Membership gives British citizens the right to live and work anywhere in the EU — unlike citizens of other countries, who must seek complicated and often hard-to-get residency and work permits.
Mark Gray, a spokesman for the EU, said the bloc affects almost all aspects of the lives of Britons, from the quality of the water they swim in at beaches or in pools, to the quality of the orange juice they have for breakfast and the conditions in the offices where they work.
But many Britons — like citizens elsewhere in the EU — see the union as a faceless beast imposing rules and spending on needless things and threatening sovereignty.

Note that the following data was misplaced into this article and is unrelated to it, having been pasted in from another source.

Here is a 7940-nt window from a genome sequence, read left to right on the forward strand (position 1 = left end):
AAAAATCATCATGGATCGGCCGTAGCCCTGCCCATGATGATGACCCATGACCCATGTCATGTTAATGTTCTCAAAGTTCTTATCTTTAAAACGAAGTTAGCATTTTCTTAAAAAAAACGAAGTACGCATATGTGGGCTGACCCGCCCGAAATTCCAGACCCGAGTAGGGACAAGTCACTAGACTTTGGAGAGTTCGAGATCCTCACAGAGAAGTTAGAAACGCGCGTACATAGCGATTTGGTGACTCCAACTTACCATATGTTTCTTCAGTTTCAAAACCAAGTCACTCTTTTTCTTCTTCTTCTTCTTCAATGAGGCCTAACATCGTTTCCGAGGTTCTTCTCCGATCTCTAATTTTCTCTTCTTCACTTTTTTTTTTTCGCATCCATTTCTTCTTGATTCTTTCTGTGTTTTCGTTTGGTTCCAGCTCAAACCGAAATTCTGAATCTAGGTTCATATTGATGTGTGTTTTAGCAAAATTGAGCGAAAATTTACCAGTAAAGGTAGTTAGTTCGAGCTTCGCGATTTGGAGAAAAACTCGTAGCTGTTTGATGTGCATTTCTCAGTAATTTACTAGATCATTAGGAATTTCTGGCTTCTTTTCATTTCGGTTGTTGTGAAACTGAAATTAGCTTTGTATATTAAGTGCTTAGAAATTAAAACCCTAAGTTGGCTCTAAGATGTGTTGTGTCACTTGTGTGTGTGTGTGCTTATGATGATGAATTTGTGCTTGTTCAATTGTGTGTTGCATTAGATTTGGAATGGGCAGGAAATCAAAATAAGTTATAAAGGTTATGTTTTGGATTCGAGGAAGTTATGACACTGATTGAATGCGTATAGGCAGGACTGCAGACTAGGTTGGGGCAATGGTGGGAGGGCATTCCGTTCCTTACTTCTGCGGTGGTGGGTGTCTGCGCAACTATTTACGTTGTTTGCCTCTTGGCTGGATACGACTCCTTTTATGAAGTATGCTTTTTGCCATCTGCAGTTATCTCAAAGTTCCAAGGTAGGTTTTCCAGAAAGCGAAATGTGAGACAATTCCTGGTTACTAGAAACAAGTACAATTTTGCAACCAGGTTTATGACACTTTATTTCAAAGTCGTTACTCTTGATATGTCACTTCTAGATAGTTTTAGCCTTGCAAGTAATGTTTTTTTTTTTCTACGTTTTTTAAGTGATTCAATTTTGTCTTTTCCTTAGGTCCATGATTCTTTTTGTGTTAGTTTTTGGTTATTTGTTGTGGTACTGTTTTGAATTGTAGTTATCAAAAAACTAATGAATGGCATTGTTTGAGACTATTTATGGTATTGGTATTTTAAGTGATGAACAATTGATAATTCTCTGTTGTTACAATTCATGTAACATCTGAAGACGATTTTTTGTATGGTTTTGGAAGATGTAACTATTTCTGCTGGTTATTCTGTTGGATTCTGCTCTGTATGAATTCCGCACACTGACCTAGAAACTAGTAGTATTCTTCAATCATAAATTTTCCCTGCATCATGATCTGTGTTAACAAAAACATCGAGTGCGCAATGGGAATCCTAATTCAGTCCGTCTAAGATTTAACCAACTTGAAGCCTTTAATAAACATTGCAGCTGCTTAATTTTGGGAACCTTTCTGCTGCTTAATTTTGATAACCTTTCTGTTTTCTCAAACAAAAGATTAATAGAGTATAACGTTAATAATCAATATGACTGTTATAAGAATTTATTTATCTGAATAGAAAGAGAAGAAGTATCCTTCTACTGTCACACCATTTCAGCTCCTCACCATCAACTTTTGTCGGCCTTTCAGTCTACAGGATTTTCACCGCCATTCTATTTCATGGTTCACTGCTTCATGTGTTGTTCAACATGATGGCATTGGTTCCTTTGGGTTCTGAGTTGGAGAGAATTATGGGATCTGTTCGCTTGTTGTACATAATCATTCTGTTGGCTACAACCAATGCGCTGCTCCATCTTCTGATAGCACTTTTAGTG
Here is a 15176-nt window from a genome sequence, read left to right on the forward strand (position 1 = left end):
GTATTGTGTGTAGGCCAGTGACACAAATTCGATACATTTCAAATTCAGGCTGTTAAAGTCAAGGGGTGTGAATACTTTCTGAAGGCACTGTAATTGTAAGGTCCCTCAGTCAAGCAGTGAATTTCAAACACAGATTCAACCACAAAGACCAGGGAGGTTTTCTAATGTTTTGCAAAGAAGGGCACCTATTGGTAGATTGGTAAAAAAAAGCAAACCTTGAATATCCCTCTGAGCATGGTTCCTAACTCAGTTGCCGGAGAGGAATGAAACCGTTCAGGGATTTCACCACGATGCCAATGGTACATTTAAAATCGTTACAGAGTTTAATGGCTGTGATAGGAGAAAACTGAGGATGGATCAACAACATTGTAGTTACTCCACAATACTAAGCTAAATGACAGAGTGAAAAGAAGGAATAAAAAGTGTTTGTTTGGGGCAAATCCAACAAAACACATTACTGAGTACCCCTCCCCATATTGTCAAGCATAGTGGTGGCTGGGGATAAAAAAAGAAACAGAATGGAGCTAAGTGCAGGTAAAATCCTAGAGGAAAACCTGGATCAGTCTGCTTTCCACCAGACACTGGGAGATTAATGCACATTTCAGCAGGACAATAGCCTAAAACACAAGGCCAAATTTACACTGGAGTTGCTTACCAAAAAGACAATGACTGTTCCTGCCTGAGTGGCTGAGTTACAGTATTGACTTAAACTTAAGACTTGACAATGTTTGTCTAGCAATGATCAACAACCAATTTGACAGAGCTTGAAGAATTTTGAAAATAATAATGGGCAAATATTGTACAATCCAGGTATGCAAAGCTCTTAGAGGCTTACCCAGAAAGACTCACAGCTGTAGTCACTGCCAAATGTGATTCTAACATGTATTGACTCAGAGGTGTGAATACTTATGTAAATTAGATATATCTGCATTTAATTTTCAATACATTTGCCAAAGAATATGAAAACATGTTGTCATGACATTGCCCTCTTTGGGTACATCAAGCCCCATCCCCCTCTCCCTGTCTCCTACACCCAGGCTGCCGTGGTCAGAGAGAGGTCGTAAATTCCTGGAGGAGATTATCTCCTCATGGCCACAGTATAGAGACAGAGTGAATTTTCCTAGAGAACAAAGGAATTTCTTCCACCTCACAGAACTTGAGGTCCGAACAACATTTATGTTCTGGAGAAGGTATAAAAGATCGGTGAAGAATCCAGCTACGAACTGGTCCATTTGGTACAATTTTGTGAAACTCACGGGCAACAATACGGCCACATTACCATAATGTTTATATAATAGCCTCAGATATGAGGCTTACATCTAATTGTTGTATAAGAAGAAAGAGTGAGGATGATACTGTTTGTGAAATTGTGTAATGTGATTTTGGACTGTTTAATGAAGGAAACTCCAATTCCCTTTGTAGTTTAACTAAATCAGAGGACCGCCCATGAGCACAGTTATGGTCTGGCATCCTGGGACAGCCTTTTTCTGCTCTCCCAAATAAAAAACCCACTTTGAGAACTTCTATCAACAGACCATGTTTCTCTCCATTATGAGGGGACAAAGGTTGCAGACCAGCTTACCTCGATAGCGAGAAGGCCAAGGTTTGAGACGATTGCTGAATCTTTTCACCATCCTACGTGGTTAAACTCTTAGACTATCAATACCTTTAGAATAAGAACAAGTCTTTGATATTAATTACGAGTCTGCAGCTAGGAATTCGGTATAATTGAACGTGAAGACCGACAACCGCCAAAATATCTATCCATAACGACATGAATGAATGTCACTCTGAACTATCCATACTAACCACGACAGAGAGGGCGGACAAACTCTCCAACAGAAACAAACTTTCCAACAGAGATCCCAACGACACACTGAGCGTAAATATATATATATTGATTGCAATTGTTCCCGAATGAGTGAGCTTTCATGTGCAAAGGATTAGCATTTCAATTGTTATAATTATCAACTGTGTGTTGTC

Britain's relations with Europe have been strained since the end of World War II. It did not join the European Steel and Coal Community, the forebear of what would later become the European Union, in 1951.
Britain later realized there were benefits accruing from joining up with some of its wartime friends and foes, and joined the evolving European bloc in the 1970s. It has stood against many efforts to forge closer ties, notably the creation of the euro, but was at the forefront of the drive to create a single market.
Don Melvin in Brussels and Martin Benedyk in Davos, Switzerland, contributed to this report.
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